Thursday, June 6, 2013

Picture Book Review: MILLIONS OF CATS, by Wanda Ga'g, for LS 5603, TWU



MILLIONS OF CATS
1.  BIBLIOGRAPHY
Gaʹg, Wanda.  1928, renewed 1956.  Millions of Cats.  New York:  Putnam and Sons. 
ISBN 0-399-23315-6

2.  PLOT SUMMARY
A little old woman and a little old man lived in a lovely place, but they were lonely.  The woman expresses a desire for a cat and the husband sets off to get her one.  When he comes to a field full of cats, however, he cannot pick just one.  He ends up bringing them ALL back.  The wife points out they won’t be able to feed them all and they decide to let the cats choose which is the prettiest.  The cats all begin fighting and, in the way of older stories, manage to be quite violent by eating each other all up.  But then the couple finds one skinny cat left in the field, who had not dared to say it was the prettiest.  They feed it and care for it and soon it becomes lovely indeed and they are all happy.

3.  CRITICAL ANALYSIS
A classic in children’s literature, the famous refrain, “Hundreds of cats, thousands of cats, millions and billions and trillions of cats,” is known by probably just that many children in the world!  Published in 1928, Millions of Cats was one of the earliest books written for children, after Peter Rabbit by Beatrix Potter in 1902.  It won the Newbery Honor Award in 1929.  The art is black and white ink line drawings.  In that time, colored art was very expensive.  However, all of those black and white cats look indeed like a sea of cats because of their similarity, increasing the humor in a way perhaps that colored art would not have.  The phrasing used is full of repetition, not just in the exact words, but in the situation.  They eat up all the field.  They drink up all the water.  The reader already knows what the wife will say before the husband figures it out.  There is a lovely two page spread of the scrawny kitten getting milk every day and growing more and more plump, like time-lapse photography in black and white film.  To be clear, the “violence” of the story—the cats eating the cats—thankfully happens “off-screen.”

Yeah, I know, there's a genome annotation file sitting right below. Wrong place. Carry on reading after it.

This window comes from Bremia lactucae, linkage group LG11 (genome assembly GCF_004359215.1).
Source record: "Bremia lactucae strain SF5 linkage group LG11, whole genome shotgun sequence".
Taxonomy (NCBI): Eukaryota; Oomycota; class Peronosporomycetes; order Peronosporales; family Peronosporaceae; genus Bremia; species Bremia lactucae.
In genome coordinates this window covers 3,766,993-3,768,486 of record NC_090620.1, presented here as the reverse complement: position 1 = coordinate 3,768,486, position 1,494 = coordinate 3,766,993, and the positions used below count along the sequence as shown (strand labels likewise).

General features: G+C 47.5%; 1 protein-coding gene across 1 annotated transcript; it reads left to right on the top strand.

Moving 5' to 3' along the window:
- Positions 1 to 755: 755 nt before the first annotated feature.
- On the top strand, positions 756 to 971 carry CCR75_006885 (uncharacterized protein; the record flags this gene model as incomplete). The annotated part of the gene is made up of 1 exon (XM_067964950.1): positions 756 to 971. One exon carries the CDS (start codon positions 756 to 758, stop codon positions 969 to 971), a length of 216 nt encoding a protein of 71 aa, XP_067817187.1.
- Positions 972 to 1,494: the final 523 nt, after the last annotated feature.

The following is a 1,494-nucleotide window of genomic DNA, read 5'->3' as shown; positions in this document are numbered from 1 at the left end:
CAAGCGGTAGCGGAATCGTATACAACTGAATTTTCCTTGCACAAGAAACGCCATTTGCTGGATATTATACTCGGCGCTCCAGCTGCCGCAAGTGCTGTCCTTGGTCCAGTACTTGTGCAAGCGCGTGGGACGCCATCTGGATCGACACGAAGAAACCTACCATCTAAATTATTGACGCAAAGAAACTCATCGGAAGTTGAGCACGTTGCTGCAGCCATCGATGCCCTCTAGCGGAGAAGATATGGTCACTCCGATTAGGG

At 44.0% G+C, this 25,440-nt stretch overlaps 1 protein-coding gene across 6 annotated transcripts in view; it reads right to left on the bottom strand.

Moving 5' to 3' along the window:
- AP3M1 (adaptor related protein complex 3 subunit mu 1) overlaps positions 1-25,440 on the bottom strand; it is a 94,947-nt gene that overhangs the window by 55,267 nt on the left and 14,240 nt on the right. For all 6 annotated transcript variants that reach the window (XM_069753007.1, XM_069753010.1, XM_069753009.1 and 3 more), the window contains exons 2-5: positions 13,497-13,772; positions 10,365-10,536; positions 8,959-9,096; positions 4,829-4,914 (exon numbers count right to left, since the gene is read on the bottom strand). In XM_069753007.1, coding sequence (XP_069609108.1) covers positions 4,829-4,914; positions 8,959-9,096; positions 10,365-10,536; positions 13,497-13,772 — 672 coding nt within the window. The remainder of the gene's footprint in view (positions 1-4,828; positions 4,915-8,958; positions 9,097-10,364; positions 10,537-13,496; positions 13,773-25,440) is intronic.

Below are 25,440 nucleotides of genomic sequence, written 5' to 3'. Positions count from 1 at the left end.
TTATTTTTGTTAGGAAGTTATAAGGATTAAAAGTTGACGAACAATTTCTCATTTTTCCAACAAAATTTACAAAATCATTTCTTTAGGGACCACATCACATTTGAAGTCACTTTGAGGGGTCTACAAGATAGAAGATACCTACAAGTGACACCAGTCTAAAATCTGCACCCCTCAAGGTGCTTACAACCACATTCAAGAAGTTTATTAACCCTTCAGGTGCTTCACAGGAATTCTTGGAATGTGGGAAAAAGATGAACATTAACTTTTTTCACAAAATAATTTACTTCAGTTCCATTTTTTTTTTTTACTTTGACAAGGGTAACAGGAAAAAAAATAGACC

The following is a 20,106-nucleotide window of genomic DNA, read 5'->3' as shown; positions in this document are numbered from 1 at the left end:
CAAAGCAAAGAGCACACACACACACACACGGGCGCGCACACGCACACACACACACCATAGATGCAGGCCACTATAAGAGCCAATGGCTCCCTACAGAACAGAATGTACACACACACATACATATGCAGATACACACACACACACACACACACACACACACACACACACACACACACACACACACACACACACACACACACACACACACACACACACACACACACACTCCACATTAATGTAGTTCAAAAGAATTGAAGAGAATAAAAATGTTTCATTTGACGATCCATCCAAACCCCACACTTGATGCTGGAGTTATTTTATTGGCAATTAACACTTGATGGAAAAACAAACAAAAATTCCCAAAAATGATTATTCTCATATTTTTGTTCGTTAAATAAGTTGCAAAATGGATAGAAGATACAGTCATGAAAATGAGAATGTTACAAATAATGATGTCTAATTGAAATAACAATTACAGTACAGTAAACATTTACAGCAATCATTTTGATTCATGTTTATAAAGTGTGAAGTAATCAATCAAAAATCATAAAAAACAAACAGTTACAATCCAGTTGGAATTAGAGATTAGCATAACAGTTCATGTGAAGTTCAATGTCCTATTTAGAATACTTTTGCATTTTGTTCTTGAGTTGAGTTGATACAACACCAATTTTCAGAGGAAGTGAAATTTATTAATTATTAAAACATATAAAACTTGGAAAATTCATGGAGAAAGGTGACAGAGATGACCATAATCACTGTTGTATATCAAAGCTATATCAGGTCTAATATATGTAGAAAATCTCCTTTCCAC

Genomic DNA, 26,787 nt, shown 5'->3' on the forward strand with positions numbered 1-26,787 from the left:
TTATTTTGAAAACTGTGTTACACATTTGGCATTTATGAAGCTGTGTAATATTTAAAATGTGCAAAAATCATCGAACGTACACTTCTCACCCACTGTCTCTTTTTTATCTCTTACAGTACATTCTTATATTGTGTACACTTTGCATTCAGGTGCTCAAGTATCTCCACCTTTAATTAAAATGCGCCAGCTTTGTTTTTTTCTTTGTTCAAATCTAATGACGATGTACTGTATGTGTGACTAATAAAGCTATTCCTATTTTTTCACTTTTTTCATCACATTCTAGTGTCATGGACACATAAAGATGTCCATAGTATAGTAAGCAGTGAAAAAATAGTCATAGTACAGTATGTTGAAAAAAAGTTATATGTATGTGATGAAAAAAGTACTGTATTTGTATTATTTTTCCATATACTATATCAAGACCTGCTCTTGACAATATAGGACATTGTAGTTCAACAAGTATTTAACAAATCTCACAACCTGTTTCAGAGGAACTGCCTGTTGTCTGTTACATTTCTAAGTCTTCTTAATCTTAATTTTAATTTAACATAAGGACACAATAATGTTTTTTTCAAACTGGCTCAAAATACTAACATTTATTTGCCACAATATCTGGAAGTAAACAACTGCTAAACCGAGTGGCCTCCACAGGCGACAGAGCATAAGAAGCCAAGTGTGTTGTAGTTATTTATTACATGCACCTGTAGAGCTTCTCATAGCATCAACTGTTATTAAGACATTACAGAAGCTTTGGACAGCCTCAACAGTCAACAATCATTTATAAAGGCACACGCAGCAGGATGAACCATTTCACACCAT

4.  REVIEW EXCERPTS
"This Newbery Honor winner is distinguished by innovative design and a strong storyteller’s cadence." School Library Journal's "One Hundred Books that Shaped the Century"
"A perennial favorite." The New York Times
Came in as #21 out of the Top 100 Children's Books in the 2012 School Library Journal List.

5.  CONNECTIONS

  • While reading, encourage the children to chant with you during each use of the repeated phrases.
  • Tie in philosophy by showing how beauty was in the eye of the beholder—do we know that this cat was indeed the prettiest? No, but it was for the old lady and man and that’s all that mattered.
  • Vanity versus humility could be discussed with older audiences.  The little kitten’s humility is what saves it.
  • You can ask the children:  What would you look for in a new pet?  Discuss what matters to them and why.
  • Considering showing the NHPT and PBS video of the book, from their Caldecott Literature series.  http://video.nhptv.org/video/1688016012/  It plays right on the webpage.   It is not actually animated, but the camera pans from one part of the illustration to another, mimicking animation.
  • Another great classic book about cats that also uses black and white illustrations, is The Cat Club, by Esther Averill, published in 1944, It would be neat to read that and compare the two books.  It now appears to only be sold in the collection Jenny and the Cat Club: A Collection of Favorite Stories about Jenny Linsky, (ISBN 1590170472.)  My children LOVED The Cat Club and both wanted a red scarf like Jenny Linsky, which could be a tie in to a craft.

6.  PERSONAL REACTIONS
This was the only book on the classic list I did not own.  I think I read it in college for a class (many years ago!) but somehow missed buying it for my children. Even though they are now 7 and 9, they thought this book was pretty funny once my youngest got over her initial alarm at all those cats eating each other up!  She had a hard time accepting the hyperbole of the book at first!  I appreciate that the book appears very simple, yet contains important truths about humility and the true nature of beauty.

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